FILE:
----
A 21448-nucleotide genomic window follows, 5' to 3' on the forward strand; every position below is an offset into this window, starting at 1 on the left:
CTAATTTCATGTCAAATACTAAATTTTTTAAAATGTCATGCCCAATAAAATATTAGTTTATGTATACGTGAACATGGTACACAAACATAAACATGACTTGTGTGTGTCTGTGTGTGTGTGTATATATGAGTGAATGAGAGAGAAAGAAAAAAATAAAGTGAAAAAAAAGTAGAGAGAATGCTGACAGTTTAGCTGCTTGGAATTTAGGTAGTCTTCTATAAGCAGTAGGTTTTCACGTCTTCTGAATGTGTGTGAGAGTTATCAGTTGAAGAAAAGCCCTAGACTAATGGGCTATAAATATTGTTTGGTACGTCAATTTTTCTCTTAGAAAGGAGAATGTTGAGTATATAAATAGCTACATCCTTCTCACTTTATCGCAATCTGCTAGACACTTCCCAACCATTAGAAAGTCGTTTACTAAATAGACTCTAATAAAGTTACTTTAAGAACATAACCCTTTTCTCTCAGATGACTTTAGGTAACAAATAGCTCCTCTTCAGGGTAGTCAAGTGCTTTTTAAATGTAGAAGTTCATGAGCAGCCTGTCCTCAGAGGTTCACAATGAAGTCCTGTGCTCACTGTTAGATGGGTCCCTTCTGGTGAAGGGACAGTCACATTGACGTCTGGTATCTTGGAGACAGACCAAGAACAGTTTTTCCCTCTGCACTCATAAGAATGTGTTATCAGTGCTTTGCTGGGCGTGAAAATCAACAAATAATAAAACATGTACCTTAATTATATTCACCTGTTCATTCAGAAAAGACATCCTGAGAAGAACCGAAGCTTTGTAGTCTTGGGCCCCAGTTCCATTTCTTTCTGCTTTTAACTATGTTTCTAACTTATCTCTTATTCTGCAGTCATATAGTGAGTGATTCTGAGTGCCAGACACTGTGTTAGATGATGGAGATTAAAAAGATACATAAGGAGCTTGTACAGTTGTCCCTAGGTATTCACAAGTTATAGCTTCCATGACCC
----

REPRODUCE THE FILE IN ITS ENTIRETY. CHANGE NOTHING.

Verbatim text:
A 21448-nucleotide genomic window follows, 5' to 3' on the forward strand; every position below is an offset into this window, starting at 1 on the left:
CTAATTTCATGTCAAATACTAAATTTTTTAAAATGTCATGCCCAATAAAATATTAGTTTATGTATACGTGAACATGGTACACAAACATAAACATGACTTGTGTGTGTCTGTGTGTGTGTGTATATATGAGTGAATGAGAGAGAAAGAAAAAAATAAAGTGAAAAAAAAGTAGAGAGAATGCTGACAGTTTAGCTGCTTGGAATTTAGGTAGTCTTCTATAAGCAGTAGGTTTTCACGTCTTCTGAATGTGTGTGAGAGTTATCAGTTGAAGAAAAGCCCTAGACTAATGGGCTATAAATATTGTTTGGTACGTCAATTTTTCTCTTAGAAAGGAGAATGTTGAGTATATAAATAGCTACATCCTTCTCACTTTATCGCAATCTGCTAGACACTTCCCAACCATTAGAAAGTCGTTTACTAAATAGACTCTAATAAAGTTACTTTAAGAACATAACCCTTTTCTCTCAGATGACTTTAGGTAACAAATAGCTCCTCTTCAGGGTAGTCAAGTGCTTTTTAAATGTAGAAGTTCATGAGCAGCCTGTCCTCAGAGGTTCACAATGAAGTCCTGTGCTCACTGTTAGATGGGTCCCTTCTGGTGAAGGGACAGTCACATTGACGTCTGGTATCTTGGAGACAGACCAAGAACAGTTTTTCCCTCTGCACTCATAAGAATGTGTTATCAGTGCTTTGCTGGGCGTGAAAATCAACAAATAATAAAACATGTACCTTAATTATATTCACCTGTTCATTCAGAAAAGACATCCTGAGAAGAACCGAAGCTTTGTAGTCTTGGGCCCCAGTTCCATTTCTTTCTGCTTTTAACTATGTTTCTAACTTATCTCTTATTCTGCAGTCATATAGTGAGTGATTCTGAGTGCCAGACACTGTGTTAGATGATGGAGATTAAAAAGATACATAAGGAGCTTGTACAGTTGTCCCTAGGTATTCACAAGTTATAGCTTCCATGACCC